Future physicians from Arizona, California and Tennessee have spent the summer in Payson learning about rural medicine as part of several mentoring programs.
Catherine Gluszek, a second-year medical student at the University of Tennessee in Memphis is working at the Christian Clinic and Banner Health under the direction of Dr. Judith Hunt. Jeffrey Robertson, a second-year medical student at the University of Arizona, is working at Banner Health under the supervision of doctors David Cluff and James Schouten through the Rural Health Professions Program.
Gluszek, a native of Chicago, wanted to work in a Christian clinic somewhere she had not been before this summer. She contacted a clinic in Phoenix, but the clinic didn’t need the help, so she ended up in Payson.
Payson Christian Clinic relies on the mostly volunteer efforts of doctors and nurses and other health professionals to provide medical care for people without medical insurance. Arizona has one of the highest percentage of uninsured residents in the county — and Gila County has among the highest rates in the state.
Gluszek arrived June 2 and will finish Aug. 1. Her work at the Christian Clinic included going into the exam rooms with the physicians and nurses, visiting with patients, taking vitals, shadowing doctors, assisting in some procedures and charting. Gluszek helped the clinic with the sports physicals it gave students in early June and helped make the arrangements for the 44 medical students that visited from Loma Linda University. She has also helped with patients’ spiritual health, she said.
Her goal is to be a pediatric medical geneticist.
“I’ve loved Payson,” she said. “It’s so safe.”
The love of the community has had to go a long way, Gluszek had only housing and a few meals provided, along with a small stipend from her school for serving at the clinic this summer. She is not getting any course credit, but she is getting plenty of experience. She has had hands-on work and the opportunity to observe cardiologists and other specialists over the summer.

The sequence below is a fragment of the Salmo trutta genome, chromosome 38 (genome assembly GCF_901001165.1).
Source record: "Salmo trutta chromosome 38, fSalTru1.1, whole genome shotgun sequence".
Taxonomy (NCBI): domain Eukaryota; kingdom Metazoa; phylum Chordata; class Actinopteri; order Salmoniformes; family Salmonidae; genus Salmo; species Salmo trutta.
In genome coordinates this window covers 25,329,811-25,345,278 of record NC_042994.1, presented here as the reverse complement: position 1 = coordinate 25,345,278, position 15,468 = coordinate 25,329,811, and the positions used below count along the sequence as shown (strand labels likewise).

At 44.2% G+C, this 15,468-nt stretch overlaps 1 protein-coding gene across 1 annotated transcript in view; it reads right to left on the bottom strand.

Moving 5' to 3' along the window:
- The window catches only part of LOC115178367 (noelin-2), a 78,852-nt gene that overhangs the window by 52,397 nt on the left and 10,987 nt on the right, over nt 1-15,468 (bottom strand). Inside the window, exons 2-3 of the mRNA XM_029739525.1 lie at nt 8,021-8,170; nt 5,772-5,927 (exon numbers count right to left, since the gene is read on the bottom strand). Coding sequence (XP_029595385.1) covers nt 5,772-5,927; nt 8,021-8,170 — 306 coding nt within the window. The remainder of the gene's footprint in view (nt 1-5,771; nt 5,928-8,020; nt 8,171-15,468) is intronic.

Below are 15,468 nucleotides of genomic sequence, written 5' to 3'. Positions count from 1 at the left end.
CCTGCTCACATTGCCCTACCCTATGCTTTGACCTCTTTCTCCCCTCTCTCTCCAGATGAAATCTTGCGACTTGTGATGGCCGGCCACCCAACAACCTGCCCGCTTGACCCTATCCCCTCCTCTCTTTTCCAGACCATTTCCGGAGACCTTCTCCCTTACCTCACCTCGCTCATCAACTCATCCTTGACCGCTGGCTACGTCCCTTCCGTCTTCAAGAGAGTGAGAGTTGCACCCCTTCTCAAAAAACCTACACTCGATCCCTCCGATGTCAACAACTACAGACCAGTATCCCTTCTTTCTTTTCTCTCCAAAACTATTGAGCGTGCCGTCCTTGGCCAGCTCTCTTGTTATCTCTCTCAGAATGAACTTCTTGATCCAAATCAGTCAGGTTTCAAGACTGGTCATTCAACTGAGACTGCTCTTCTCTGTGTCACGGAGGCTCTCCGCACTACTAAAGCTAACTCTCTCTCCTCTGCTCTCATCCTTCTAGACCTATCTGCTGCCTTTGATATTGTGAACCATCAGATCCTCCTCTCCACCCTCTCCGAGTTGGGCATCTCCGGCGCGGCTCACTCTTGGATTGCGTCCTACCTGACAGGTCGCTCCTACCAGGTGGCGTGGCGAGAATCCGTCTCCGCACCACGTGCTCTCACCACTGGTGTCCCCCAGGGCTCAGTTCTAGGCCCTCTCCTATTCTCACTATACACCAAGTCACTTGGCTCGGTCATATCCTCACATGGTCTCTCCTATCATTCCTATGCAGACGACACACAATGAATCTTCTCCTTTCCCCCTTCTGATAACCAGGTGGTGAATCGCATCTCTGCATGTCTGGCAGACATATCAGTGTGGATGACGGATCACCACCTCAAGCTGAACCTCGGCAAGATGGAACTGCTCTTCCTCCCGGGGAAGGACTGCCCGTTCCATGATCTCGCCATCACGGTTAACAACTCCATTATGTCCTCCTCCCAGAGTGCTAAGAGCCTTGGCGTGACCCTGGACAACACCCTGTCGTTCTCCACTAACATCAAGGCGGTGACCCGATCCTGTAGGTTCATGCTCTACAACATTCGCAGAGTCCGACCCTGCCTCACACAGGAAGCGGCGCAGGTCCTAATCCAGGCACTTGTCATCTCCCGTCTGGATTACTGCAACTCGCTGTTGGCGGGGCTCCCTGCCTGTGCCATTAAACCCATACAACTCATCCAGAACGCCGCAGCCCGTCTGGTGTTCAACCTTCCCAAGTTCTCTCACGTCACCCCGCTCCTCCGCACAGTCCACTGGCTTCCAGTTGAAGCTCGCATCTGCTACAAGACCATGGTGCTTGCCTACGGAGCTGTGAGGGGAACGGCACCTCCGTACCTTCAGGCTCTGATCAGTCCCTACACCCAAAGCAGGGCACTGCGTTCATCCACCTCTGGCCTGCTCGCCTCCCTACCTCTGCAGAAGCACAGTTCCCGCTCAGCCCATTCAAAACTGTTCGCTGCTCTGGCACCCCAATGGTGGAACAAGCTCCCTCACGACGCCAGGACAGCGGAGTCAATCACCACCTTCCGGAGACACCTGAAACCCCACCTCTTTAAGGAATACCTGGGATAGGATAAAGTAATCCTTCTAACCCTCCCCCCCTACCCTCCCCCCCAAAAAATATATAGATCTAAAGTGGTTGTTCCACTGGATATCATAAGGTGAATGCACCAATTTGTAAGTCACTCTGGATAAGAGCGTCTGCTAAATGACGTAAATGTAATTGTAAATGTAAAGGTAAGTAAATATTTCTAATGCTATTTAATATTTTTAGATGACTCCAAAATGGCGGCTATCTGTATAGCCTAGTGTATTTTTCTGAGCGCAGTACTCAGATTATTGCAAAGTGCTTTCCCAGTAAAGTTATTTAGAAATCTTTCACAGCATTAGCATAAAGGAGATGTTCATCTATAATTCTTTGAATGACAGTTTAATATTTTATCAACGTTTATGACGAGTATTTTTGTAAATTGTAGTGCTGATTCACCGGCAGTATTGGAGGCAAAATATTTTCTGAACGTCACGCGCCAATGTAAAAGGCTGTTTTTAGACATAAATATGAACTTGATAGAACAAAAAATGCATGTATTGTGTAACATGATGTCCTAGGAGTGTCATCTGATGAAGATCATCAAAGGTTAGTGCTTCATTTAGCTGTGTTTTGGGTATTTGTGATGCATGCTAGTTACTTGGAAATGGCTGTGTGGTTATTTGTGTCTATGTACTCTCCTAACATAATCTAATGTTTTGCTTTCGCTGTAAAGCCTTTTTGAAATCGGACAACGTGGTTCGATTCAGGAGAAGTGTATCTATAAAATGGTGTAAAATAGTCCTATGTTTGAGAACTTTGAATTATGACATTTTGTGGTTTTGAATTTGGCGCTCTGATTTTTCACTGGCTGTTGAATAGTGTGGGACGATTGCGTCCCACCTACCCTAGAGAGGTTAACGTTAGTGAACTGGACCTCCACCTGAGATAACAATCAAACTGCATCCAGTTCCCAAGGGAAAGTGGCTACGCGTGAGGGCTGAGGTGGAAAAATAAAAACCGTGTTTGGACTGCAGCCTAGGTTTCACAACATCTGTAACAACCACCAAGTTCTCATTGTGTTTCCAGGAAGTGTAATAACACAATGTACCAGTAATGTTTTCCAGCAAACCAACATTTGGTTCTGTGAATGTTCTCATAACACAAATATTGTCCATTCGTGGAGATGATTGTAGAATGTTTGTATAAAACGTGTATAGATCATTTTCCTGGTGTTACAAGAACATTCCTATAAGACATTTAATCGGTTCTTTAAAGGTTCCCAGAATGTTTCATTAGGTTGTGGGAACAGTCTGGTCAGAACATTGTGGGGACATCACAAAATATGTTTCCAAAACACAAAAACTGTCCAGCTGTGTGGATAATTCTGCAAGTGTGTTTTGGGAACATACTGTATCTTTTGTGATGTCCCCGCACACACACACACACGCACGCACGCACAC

Gluszek said working in the Christian Clinic was very rewarding, especially knowing that it was the only place the people had to go for help.
Hunt said she and the Christian Clinic are fortunate to have students come from all over to help throughout the year. She said she works with an average of 12 students every year.
Robertson is a Colorado native and attended high school in Scottsdale. He has been in Payson since July 1 and will leave Aug. 2.
He grew up in rural Colorado and he anticipates he will probably go into rural medicine when he finishes his school and postgraduate training.
He said one of the best learning experiences has been seeing multiple patients multiple times, and it has also been special seeing those patients out in the community.
Robertson said the opportunity to see patients more than once has been the most rewarding aspect of his mentorship.
Cluff has mentored medical students and nursing students from the U of A, Northern Arizona University and even from Nebraska.
He said Robertson is steady and more mature than most second-year medical students.
“I think he worked in the field in some capacity before coming to medical school,” Cluff said.
“He has a good idea of the whole picture,” Cluff said.
The doctor said the students absorb information like sponges. “They soak it all up. We expose them to things in medicine that are all new to them”
He said the students look at medicine with new eyes.
“It’s exciting to watch them grow,” he said.
Cluff said the U of A students have to apply to be part of the Rural Health Professions Program and so the community is seeing some of the brightest young people in medicine.